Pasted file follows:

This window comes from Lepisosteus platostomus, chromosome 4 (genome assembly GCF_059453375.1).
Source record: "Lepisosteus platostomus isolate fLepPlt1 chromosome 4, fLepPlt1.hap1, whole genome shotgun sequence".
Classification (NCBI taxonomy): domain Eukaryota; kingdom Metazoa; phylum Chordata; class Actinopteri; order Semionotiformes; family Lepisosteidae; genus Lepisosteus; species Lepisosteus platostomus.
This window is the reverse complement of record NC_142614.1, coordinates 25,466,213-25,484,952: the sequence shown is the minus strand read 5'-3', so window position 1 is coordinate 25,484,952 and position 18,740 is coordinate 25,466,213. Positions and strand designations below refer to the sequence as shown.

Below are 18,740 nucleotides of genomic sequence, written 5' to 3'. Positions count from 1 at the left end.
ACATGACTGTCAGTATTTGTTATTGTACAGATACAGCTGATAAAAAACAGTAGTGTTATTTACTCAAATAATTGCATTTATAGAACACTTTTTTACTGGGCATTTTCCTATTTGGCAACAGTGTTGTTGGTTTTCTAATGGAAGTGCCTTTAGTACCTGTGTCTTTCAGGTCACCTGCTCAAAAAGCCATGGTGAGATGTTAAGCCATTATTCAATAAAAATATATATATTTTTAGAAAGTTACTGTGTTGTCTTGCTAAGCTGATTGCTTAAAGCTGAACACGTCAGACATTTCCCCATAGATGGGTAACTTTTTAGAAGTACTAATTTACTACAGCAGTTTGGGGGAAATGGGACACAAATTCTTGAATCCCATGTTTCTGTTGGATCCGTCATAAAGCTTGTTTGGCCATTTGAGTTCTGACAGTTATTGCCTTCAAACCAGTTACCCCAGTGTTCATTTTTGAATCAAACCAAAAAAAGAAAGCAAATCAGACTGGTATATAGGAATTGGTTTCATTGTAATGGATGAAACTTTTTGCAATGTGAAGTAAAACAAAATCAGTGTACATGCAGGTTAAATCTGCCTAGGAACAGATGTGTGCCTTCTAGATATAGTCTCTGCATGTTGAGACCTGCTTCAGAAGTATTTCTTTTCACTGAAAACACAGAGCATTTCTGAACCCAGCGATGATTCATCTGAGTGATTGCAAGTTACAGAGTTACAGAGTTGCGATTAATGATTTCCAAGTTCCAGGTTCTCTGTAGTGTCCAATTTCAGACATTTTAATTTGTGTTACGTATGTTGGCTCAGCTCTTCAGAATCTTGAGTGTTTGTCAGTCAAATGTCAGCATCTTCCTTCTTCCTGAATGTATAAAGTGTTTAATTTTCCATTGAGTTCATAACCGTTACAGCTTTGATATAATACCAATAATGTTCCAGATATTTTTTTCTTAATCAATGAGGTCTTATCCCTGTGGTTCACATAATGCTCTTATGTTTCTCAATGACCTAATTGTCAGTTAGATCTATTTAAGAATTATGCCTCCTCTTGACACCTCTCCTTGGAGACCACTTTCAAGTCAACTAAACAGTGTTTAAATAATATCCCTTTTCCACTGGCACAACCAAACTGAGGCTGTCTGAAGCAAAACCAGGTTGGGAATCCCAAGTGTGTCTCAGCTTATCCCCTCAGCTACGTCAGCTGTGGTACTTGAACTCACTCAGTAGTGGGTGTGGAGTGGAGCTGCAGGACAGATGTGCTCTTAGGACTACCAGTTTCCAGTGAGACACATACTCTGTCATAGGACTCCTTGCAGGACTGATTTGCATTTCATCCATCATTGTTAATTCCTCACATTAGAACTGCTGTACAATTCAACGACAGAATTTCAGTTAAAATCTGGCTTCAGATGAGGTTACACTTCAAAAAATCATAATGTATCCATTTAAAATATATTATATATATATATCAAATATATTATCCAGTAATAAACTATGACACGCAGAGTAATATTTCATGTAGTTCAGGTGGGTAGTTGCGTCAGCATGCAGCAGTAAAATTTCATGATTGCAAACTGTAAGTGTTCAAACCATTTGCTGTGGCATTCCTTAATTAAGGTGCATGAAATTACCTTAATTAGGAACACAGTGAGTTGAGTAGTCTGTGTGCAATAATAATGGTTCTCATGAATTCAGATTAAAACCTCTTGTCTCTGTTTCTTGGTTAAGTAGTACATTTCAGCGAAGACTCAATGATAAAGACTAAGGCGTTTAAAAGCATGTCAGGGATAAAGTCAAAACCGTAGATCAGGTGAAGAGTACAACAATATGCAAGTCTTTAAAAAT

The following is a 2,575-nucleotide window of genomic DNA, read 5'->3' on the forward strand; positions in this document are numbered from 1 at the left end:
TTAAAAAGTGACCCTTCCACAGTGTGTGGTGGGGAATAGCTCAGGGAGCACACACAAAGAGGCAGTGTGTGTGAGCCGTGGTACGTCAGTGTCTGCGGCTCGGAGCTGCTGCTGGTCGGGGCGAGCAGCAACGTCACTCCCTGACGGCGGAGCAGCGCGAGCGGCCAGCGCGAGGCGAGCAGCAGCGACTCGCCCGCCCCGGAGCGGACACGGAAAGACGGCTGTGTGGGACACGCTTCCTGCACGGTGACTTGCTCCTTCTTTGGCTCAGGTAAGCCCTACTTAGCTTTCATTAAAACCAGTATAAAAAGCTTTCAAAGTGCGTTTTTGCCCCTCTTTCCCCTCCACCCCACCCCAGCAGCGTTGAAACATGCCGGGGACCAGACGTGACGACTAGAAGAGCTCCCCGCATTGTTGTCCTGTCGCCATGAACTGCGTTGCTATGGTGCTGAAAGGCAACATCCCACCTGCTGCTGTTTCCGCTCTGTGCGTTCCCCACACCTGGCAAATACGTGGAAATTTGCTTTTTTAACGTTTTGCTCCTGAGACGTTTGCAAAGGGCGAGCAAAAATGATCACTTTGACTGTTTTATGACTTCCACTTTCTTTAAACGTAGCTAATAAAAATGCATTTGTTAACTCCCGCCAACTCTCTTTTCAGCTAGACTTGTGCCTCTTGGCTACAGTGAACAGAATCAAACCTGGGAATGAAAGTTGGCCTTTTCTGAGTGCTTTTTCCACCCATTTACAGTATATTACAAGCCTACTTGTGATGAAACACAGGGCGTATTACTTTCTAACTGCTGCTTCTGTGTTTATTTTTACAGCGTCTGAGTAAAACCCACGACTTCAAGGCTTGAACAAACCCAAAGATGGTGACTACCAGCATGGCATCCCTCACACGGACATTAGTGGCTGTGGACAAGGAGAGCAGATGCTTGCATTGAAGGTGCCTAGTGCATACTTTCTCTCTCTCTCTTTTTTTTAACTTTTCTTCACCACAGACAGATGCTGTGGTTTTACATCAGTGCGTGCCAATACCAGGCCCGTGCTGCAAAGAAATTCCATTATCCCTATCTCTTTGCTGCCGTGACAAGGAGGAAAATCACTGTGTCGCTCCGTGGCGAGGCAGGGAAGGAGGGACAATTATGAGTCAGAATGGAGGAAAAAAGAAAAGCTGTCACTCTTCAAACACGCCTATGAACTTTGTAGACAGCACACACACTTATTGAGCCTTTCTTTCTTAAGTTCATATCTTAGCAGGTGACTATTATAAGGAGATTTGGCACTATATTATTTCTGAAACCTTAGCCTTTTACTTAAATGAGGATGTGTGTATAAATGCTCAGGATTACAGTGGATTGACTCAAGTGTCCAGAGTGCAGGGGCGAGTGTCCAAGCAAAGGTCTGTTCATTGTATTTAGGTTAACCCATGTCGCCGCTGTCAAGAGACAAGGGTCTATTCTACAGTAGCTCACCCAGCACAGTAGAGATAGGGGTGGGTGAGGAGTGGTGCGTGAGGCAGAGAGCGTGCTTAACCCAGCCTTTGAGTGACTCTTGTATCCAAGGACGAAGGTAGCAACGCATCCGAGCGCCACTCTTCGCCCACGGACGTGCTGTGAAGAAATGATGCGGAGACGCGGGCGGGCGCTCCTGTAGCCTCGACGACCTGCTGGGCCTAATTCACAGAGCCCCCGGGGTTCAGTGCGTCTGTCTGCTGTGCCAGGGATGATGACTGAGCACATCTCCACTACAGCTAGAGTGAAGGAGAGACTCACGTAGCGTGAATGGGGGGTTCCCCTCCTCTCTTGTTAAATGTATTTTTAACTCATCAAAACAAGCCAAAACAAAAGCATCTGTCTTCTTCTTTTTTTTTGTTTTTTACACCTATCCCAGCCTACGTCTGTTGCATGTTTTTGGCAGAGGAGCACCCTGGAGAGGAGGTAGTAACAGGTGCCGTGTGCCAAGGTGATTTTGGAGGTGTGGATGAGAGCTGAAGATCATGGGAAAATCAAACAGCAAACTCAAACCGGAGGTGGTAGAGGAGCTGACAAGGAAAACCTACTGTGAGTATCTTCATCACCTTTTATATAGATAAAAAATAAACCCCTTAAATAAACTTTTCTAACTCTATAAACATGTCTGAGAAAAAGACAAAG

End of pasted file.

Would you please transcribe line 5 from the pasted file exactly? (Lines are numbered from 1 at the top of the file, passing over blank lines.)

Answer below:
Below are 18,740 nucleotides of genomic sequence, written 5' to 3'. Positions count from 1 at the left end.